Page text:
An important consideration is your required horsepower (hp).  This is a personal preference, particularly in sailing vessels depending on how often you use the engine in your boat.  For example, if you mostly sail and only use the engine for manoeuvring in and out of port, you may feel inclined to have less hp than someone who wants to cruise at hull speed for sustained periods.  A rough guide to hp requirements in boats is 3-4hp per ton for racing yachts and 5hp per ton for cruising.  It is important to have a decent idea of the designed hull speed of your boat, as once you have reached hull speed it is impossible for displacement hulls, such as with sailing boats to go any faster, regardless of hp.  Another consideration is the size of prop that your vessel is able to swing.  There is a limit to the amount of hp any given size propeller can transfer to the water.  If prop and engine are imbalanced, i.e. the hp is too great for the diameter of prop, you’ll gain no benefit from the extra hp you have invested in.  The ideal scenario is to have an engine and propeller balanced to provide you with enough hp in the water to drive you comfortably at hull speed in ideal conditions with some power in reserve to deal with unfavourable winds and tides.

There are many other factors to consider when re-engining such as physical size of the engine and space available.  Typically a new engine will have a different footprint to the engine its replacing so it is important to have a plan as to what modifications may need to be made to your engine beds and surrounding space.  Whether you intend to install your engine yourself or have an engineer do it.  Installation issues, such as fuel & exhaust systems and whether they need to be replaced or not will be specific to the engine that you ultimately choose.  Ensure you discuss these issues with the relevant experts.

For more information about the Nanni Diesel range of engines, please click here.

New season…New fuel?

As we look forward to the new season and begin the usual preparations, this is an ideal time to perhaps consider the new EC Directive applicable to Ultra Low Sulphur Diesel (USLD) fuel which came into effect from 1st January 2011 and how it will affect us boat owners.

The Directive sets the environmental specifications to be applied to fuels for road vehicles and non-road mobile machinery (including inland waterway vessels when not at sea), agricultural and forestry tractors, and recreational craft when not at sea.  The standards refer to the sulphur content of gas oils intended for use by non-road mobile machinery and states that it must not exceed 10 milligrams per kilogram of fuel, meaning its virtually ‘sulphur free’.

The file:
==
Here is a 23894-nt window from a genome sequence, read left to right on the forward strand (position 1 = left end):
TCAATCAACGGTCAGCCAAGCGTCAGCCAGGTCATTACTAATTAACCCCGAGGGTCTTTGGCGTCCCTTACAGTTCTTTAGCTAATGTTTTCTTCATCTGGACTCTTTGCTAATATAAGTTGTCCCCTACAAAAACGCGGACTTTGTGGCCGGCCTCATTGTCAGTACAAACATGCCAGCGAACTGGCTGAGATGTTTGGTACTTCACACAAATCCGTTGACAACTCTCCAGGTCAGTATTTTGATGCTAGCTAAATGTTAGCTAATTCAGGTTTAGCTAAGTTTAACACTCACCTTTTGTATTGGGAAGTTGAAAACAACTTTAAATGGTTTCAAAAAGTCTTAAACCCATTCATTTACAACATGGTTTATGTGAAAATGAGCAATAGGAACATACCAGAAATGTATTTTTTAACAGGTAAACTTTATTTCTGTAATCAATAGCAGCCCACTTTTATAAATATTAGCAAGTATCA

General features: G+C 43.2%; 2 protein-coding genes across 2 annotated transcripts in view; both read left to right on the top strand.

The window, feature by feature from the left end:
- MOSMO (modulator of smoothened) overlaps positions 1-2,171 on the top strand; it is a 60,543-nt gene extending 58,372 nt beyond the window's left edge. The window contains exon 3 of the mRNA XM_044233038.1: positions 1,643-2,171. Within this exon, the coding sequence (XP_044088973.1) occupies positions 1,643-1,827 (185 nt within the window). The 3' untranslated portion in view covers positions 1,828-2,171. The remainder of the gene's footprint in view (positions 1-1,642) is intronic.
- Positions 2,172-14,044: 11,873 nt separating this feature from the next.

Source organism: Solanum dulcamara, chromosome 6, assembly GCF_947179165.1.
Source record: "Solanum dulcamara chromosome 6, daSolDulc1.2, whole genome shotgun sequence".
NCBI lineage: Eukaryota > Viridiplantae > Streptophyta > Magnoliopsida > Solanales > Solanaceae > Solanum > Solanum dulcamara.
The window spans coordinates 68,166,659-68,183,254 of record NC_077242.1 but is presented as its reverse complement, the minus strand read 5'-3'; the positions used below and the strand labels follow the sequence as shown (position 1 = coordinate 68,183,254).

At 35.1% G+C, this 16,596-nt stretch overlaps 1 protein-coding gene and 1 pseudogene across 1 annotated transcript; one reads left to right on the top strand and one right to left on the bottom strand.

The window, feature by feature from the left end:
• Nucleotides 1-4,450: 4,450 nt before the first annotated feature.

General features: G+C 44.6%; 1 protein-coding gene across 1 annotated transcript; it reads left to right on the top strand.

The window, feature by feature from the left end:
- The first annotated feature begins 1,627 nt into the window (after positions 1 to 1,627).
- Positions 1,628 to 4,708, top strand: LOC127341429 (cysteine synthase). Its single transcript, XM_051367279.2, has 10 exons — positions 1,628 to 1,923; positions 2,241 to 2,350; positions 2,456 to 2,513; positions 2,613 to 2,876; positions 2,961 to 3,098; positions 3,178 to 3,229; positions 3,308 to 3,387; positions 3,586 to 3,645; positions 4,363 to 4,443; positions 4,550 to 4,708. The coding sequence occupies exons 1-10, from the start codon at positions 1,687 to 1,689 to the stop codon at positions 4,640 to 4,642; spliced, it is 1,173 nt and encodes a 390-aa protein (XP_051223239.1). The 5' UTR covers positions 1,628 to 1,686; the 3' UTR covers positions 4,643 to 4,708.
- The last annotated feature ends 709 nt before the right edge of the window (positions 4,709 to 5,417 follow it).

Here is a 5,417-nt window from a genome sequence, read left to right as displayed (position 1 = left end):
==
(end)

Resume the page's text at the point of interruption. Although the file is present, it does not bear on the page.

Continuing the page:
While these regulations relate to inland shipping vessels and recreational craft operating on inland waterways, regulations for sea-going vessels are not changing.  These can still use the exsiting fuel, which contains 1000mg/kg of fuel.

The reduction of sulphur in itself will not harm existing engines, although some may find that they require an additive to make up for the loss of the lubricating effect.  However, this new fuel may contain up to 7% of a certain bio fuel, obtained from renewable sources known as FAME (Fatty Acid Methyl Ester).

So whilst the purpose of bio fuel is to reduce emissions, making it more environmentally friendly, there are factors to be considered, some of which can have potentially serious effects on engines, namely:-

  • This new fuel has higher water content which encourages more fuel bug type growth in the tanks.  This causes problems with blocked filters.
  • The chemical breakdown in the fuel to acids leads to engine equipment damage and leakage – mainly with the fuel hoses and seals.
  • Storage life of bio fuel is reduced – expected life is around six to twelve months in the fuel tank.
  • Cost of changing pipes and filters to accommodate bio fuel.
  • Cost of possible wastage, cleaning the tanks, and regular filter changes due to leakage and blockage.

Generally it is advisable for boat owners to only ask for non bio low sulphur fuel to encourage stockists to only supply this type of fuel.  As the supply chain is varied, the following advice should be considered going forward:-

  • Remove all water from the tank and filter/water traps.
  • Change fuel filters more frequently.
  • Turn the fuel around quicker.
  • Check for signs of fuel leaks during the season.
  • Fit a high quality fue/water separator and drain regularly.

The fuel system on older engines is much more likely to have issues as most modern leading engine manufacturers comply with the latest emission regulations and are designed to run on sulphur fuels.  If in doubt you could check for identification on the engine itself.